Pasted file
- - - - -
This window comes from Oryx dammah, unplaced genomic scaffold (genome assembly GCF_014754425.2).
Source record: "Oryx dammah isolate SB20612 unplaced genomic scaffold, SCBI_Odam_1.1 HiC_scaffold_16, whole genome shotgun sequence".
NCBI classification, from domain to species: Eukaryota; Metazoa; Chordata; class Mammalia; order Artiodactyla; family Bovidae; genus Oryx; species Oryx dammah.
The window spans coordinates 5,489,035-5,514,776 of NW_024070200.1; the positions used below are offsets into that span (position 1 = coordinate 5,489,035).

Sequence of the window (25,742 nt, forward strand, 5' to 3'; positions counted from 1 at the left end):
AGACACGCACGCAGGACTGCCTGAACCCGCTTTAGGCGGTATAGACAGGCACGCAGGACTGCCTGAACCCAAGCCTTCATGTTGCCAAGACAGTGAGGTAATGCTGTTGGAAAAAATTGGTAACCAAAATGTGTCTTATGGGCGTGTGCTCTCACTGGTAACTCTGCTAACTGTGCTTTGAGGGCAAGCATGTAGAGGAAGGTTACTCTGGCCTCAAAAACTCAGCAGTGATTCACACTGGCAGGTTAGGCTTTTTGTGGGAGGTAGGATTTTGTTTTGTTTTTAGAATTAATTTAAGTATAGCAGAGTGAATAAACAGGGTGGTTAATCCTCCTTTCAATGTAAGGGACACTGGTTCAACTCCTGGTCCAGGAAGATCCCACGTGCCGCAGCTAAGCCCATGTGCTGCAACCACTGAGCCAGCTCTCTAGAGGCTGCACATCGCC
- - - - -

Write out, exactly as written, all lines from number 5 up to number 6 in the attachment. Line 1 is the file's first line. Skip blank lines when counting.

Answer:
Sequence of the window (25,742 nt, forward strand, 5' to 3'; positions counted from 1 at the left end):
AGACACGCACGCAGGACTGCCTGAACCCGCTTTAGGCGGTATAGACAGGCACGCAGGACTGCCTGAACCCAAGCCTTCATGTTGCCAAGACAGTGAGGTAATGCTGTTGGAAAAAATTGGTAACCAAAATGTGTCTTATGGGCGTGTGCTCTCACTGGTAACTCTGCTAACTGTGCTTTGAGGGCAAGCATGTAGAGGAAGGTTACTCTGGCCTCAAAAACTCAGCAGTGATTCACACTGGCAGGTTAGGCTTTTTGTGGGAGGTAGGATTTTGTTTTGTTTTTAGAATTAATTTAAGTATAGCAGAGTGAATAAACAGGGTGGTTAATCCTCCTTTCAATGTAAGGGACACTGGTTCAACTCCTGGTCCAGGAAGATCCCACGTGCCGCAGCTAAGCCCATGTGCTGCAACCACTGAGCCAGCTCTCTAGAGGCTGCACATCGCC